Beginning as early as Monday this week, each of the 22 selected NBA teams began testing their players, coaches and staff who would be in the 35-person traveling party to Orlando for evidence of COVID-19.
All of the Suns were tested, and reportedly (thanks to Duane Rankin of the Republic for sourcing and sharing) a pair of Suns players came back positive. Those players were, reportedly, immediately asked to put themselves in isolation until cleared twice more with negative tests. A good assumption would be that the players were asymptomatic, or they would not have shown up for testing and the start of mini-camp.
Voluntary workouts on Monday were reportedly canceled, but then scheduled to resume starting Tuesday. Small groups of players and coaches are now allowed to train and play together, but full-team workouts — large enough for pickup games — are not yet allowed by the league as it inches closer and closer to the Orlando bubble.
I say all of this as “reportedly,” because the Phoenix Suns made no official announcements and the workouts, being held at Veterans Memorial Coliseum, are not open to public or media. So all we have are sourced, unnamed, leaks.
Due to HIPAA laws that require employers to shield the personal health information of individuals from the public, unless the person provides written consent or make it public themselves, the Suns have been tight-lipped.
Other teams are also keeping things under wraps. Reporters, national and local, are fighting and clawing for information but laws are laws so the leaks are few and far between.
Still, reports have surfaced.
Two unnamed Suns players. Two unnamed Kings players. It’s a pattern. When there have been leaks, it’s usually that a pair of teammates are ‘positive’ for the virus this week. Nikola Jokic, Malcolm Brogdon, Buddy Hield are a few that have outed themselves on social media. All have promised to get clear and join their teams in Orlando in two weeks, once their quarantine is over.
Across the country, it seems that any time a group of athletes get together a few have later come back as positive for the virus.
We all knew this would happen.
It’s contagious. Almost certainly not deadly to the world’s greatest athletes, but much more likely to be deadly to those around them when they go home. Karl-Anthony Towns’ mom passed away already from the virus. His dad was lucky to survive. More than 123,000 Americans have died of complications exacerbated by COVID-19 — a respiratory virus that attacks the lungs — in just the past four months. FOUR MONTHS.
And it’s not slowing down just because of the summer heat. Hospitals in the hardest-hit states — Florida, Arizona and Texas to name a few — are running at 80-90% capacity right now. No, Virginia, the virus doesn’t just go away if we stop looking for it. Hospitals are filling up regardless.
Whatever you think about mask-wearing, or whether you believe the numbers are overblown or underblown, the fact is that the virus is spreading unabated. And there will almost certainly be a lot of NBA players who test positive over the next 3-4 months. I don’t think 20% is a high number. It might be low.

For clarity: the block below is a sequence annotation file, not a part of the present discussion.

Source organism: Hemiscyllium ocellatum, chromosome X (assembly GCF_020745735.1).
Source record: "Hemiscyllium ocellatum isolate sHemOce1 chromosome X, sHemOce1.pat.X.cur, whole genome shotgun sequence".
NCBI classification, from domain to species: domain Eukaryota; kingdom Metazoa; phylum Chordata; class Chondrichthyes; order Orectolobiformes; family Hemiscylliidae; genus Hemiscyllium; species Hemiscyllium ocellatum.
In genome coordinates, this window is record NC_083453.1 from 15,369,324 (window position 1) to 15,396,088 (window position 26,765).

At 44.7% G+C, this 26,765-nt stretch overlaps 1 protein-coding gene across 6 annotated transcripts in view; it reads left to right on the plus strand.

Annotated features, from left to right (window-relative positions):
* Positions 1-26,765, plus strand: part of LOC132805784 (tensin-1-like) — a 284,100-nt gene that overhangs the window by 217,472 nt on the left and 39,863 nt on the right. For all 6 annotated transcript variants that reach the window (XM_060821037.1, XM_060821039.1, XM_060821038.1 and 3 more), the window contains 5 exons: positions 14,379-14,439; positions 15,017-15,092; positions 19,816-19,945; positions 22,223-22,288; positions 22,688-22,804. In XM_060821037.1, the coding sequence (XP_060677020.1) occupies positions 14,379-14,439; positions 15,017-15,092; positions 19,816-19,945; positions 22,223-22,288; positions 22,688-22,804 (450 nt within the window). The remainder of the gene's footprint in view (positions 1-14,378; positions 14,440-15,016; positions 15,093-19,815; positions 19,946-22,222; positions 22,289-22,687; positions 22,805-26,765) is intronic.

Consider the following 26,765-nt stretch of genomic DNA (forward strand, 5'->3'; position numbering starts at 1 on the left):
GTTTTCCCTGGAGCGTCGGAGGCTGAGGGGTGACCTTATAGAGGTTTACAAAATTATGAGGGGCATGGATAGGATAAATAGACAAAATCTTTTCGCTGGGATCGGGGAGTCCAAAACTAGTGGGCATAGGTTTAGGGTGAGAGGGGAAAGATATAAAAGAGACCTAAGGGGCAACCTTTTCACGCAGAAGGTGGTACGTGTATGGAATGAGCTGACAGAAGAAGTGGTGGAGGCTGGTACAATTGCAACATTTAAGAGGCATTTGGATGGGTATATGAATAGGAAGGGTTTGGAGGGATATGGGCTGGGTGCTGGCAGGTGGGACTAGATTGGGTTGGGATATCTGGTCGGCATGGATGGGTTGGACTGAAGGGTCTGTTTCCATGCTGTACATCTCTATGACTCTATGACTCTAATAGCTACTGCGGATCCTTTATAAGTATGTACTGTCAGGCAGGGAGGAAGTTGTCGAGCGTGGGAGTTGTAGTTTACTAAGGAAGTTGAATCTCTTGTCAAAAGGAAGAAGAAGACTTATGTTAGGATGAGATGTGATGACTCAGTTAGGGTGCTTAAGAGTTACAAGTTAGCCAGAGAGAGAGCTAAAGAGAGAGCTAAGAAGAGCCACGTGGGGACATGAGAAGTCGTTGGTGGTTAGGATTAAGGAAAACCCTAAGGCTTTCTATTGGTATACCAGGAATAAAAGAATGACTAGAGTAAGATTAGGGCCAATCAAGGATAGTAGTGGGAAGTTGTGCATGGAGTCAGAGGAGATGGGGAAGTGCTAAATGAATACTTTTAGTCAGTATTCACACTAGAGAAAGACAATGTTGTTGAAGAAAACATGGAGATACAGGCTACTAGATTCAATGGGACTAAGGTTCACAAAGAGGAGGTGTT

But the game will go on. The NBA appears to want to play this like Zipps Sports Grills in the valley — don’t shut down, just replace the sick with a healthy person and continue on.
There will be games in Orlando. The Phoenix Suns franchise will play at least eight more games this season. Twenty one other teams will play too. There will be a champion crowned.
You will probably see a lot more of J.R. Smith and Jamal Crawford in the next three months than you ever wanted. Imagine J-Crossover hitting the 20-foot step-back game-winner to give the crown to a team that signed him only three months prior as an emergency option.
Why try? Because a billion dollars is on the line. And potentially a disastrous financial outlook for 2021 too, if the NBA can’t figure out how to play despite a few positives for COVID-19.
And almost certainly, no matter how many players disappear into quarantine for two-week stints, none of them will die. The death rate among those in the players’ demographic is near-zero. Sure, some will get really sick. There will be at least one story of a player that needs months to truly recover.
But the beat goes on. And that beat is green-colored, hand-held by a small few over-privileged men who can’t stand the idea of making less profit this year than last year. And if these men have to tighten their belts, you by golly better believe they will pass that burden down to the team staffs, players (in the way of pay cuts) and, eventually, you the fans (in the way of incredibly high prices for tickets, parking and concessions). One way or another.
My question is: how many of these rich owners will embed themselves in Orlando with their teams, subject themselves to the same risks day in and day out? And no I don’t mean to magically show up at game time, socially distanced, to watch their charges play a game in an empty stadium, only to disappear again after the buzzer.
And the next question is: how many of these players, coaches and staffers who put themselves and their families and loved ones in danger this summer will be forced to take pay-cuts in future years because the owners will re-fill their OWN pockets before anyone else?
Here they come, Orlando! The grand experiment is soon to be underway. The multi-year one, I mean.